May 12, 1997


and Via Ordinary Mail

Jonathan G. Katz, Secretary

U.S. Securities and Exchange Commission

Mail Stop 6-9

450 Fifth Street, N.W.

Washington, DC 20549

Re: Comments on Proposed Rule Changes for Delayed Pricing for Certain Registrants

Release Number 33-7393 (the "Proposing Release")

SEC file no. S7-9-97

Dear Mr. Katz:

This letter is written in response to the Commission’s recent solicitation for comments on the above proposed changes. Each major item in the proposal will be addressed separately. Following my experience in the Division of Corporation Finance, I have been an active securities lawyer for more than ten years and have concentrated my practice on IPO’s and private financings of smaller high growth companies. Therefore, I think my comments are particularly relevant to the proposals and come from a perspective of significant practical experience in the small business corporate finance field.

General Comments

As a general matter, I am very supportive of the Commission’s efforts in this area and in other areas to facilitate capital raising by small business issuers. Consistent with its goal of investor protection, there is room for much improvement to the current regulatory structure that would benefitsmall business capital formation. I think these proposals are a terrific starting point.

Registrant Requirements

Reporting Requirements. This is a sensible starting point for eligibility purposes. I agree with the proposal as drafted and think that a twelve (12) month reporting period is a logical starting point at this stage, although as the Commission gains experience, this time period might be worth reevaluation. I don’t believe that expanded Rule 430A should initially be available in the IPO context, although this may be another point for examination after the Commission has had some practical experience administering the proposed Rule.

Qualitative Conditions. I believe timely reporting under the Securities Exchange Act of 1934 ("Exchange Act") is a sensible and reasonable qualitative condition to the use of expanded Rule 430A for all the same policy reasons that the Commission employs such qualitative conditions for eligibility in the S-2 and S-3 contexts. I support this condition unequivocally. With respect to the other qualitative conditions (dividend/sinking fund/preferred stock payments and indebtedness defaults), I am uncertain. Especially in light of the fact that use of expanded Rule 430A would not permit the use of abbreviated disclosure or incorporation by reference as currently employed in the S-2 and S-3 disclosure schemes, I question the logic of these qualitative conditions. Nevertheless, as a matter of policy, the Commission may believe that these additional qualitative factors would be sensible to permit use of the Rule only by issuers who are in sound financial condition. If this were the Commission’s logic for imposing the qualitative conditions, I don’t think they should be included, since it is not uncommon for small business issuers to be looking to the capital markets as a vehicle to reduce overall leverage and provide an equity capital base for future growth. Again, from a policy perspective, inclusion of these other qualitative conditions may be unduly restrictive in light of the universe of companies who are sought to be the primary beneficiaries of expanded Rule 430A, and in my opinion I would prefer these additional qualitative conditions be excluded.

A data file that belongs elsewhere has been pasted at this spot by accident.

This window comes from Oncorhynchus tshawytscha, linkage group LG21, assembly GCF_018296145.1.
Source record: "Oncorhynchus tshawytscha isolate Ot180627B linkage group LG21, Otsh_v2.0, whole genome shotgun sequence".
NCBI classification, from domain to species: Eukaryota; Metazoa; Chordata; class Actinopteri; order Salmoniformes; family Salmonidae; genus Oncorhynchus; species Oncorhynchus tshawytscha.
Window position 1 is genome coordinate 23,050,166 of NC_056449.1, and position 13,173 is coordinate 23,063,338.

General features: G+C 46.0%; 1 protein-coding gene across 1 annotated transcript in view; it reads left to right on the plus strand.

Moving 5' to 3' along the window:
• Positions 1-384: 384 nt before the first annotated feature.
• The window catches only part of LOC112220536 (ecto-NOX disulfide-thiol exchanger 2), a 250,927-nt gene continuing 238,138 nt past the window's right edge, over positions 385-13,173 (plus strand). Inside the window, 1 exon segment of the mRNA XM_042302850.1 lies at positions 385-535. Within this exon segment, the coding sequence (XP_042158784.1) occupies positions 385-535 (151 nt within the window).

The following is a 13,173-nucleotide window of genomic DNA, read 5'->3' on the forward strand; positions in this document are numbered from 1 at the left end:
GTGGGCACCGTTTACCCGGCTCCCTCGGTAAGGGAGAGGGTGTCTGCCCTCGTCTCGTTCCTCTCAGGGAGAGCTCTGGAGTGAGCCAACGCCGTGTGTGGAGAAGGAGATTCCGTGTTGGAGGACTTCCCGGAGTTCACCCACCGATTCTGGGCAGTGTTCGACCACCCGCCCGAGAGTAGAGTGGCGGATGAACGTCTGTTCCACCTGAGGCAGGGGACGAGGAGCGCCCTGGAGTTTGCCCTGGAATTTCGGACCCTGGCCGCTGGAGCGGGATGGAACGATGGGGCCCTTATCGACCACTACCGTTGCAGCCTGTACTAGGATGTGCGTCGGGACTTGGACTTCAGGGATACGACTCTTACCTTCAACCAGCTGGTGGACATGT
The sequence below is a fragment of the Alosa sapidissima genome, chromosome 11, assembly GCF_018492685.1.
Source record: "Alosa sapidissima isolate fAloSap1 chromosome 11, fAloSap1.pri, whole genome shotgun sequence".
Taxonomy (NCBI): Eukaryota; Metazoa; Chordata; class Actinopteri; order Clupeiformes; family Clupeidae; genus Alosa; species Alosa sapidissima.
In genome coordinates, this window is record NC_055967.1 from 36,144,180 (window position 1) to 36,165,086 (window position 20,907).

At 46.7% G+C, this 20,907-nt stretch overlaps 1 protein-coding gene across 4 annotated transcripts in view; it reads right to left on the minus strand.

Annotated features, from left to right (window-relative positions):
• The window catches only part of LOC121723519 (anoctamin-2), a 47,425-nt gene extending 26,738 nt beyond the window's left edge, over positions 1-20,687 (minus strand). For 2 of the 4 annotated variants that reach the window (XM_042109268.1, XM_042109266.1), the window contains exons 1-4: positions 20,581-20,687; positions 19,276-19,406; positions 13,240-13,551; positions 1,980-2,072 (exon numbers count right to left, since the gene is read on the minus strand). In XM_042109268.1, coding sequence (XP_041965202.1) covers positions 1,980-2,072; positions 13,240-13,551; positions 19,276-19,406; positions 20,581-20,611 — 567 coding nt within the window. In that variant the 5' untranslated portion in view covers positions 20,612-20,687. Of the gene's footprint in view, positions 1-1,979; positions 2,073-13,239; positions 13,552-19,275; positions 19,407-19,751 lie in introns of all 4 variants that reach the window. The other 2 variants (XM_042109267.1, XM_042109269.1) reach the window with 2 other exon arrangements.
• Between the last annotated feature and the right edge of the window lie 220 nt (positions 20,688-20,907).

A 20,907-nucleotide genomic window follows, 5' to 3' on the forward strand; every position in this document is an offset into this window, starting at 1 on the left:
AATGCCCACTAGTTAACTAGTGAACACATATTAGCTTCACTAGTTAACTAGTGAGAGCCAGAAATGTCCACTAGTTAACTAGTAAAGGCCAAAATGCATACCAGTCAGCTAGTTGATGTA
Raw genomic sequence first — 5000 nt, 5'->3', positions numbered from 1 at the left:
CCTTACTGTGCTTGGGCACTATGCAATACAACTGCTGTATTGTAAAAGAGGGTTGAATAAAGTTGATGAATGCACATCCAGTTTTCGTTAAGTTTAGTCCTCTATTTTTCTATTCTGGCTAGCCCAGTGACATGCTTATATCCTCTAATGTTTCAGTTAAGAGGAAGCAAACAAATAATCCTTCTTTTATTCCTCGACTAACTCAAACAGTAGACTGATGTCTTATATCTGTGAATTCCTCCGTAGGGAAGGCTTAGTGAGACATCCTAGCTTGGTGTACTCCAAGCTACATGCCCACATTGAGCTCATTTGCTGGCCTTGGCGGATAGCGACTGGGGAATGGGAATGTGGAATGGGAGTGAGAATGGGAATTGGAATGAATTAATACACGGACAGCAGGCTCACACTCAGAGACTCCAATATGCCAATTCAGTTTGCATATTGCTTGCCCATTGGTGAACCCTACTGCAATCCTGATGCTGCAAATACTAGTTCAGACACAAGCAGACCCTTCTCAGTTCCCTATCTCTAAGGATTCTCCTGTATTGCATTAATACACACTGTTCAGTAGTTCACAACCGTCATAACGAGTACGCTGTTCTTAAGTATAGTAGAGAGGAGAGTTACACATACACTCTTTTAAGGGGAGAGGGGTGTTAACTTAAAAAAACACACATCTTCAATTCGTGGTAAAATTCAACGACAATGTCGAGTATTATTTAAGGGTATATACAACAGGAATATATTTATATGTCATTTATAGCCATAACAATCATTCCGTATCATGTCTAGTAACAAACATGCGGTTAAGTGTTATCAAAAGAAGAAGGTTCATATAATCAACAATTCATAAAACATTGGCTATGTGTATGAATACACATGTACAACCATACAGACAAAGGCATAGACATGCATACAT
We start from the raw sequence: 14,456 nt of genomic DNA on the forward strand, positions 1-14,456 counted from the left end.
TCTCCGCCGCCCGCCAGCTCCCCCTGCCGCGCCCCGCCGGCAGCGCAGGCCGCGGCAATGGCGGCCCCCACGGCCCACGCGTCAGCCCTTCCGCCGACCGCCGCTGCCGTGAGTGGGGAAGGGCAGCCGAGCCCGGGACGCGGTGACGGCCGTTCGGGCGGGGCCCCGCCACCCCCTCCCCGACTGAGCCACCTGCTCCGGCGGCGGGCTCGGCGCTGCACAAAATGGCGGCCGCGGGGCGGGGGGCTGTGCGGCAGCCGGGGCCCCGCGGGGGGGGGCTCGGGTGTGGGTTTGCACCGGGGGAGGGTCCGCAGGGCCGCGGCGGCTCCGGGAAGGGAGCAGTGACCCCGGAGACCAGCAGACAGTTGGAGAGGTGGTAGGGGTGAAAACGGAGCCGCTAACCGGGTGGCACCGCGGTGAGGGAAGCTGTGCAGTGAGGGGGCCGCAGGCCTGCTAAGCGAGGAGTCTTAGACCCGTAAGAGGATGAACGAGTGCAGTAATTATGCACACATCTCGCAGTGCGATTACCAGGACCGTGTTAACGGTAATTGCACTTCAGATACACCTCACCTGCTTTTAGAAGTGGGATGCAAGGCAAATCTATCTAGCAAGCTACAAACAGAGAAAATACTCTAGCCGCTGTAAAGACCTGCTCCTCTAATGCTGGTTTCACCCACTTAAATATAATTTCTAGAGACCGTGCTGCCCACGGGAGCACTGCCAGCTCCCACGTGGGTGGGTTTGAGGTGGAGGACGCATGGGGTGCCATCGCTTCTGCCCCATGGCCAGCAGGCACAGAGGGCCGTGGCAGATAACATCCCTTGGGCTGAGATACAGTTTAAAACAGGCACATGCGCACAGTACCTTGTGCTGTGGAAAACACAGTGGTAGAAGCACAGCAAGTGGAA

Bad Boy Provisions. The use of "Bad Boy" disqualifiers in the expanded Rule 430A context is in my opinion, unnecessary. The logical underpinning for use of the "Bad Boy" disqualifiers in exempt transactions is the fact that there is no regulator in a position to insure proper disclosure of violations in the offering documents (therefore, no "disclosure police" mechanism to protect investors). Therefore, in the exempt transaction context, the only bullet-proof mechanism is to preclude use of an exemption. In the context of expanded Rule 430A, this protection appears unnecessary, provided that any violation of the Federal Securities Laws has been properly and completely disclosed in the offering document. This approach is more consistent with theCommission’s traditional non-merit full disclosure philosophy. Similarly, it appears inappropriate to punish the issuer community by denying the use of expanded Rule 430A in circumstances where an underwriter has involvement with an unrelated registrant whose registration statement was the subject of a proceeding or examination under Section 8 of the Securities Act, etc. It appears unnecessary to punish one issuer for the sins of another or, for that matter, to punish an issuer for the sins of its underwriter. With respect to the solicitation of comments for a managing underwriter that is subject to a permanent injunction, the question seems unclear. If the injunction relates to an underwriter’s participation in an underwriting, it would appear to be the Commission’s responsibility to monitor the activities of that underwriter. It is in my opinion an unfair burden to place that type of burden on the issuer community, especially the small business issuers who have the least resources, the least leverage and are the least sophisticated in corporate finance matters.

Going Concern. I see absolutely no reason why use of expanded Rule 430A should be denied to an issuer whose financial statements contain a going concern qualification from the issuer’s accountants, provided the registration statement in the Risk Factor section and elsewhere as appropriate, properly discloses the existence of this qualification.

Foreign Issuers. As a matter of policy, I support the Commission’s additional condition attached to the eligibility to use expanded Rule 430A in the foreign private issuer context. The obligation to deliver current information is absolutely necessary to the sensible use of expanded Rule 430A given the small market capitalizations of the companies expected to benefit from its use. I believe the conditions outlined in the Proposing Release are practical and sensible in this regard.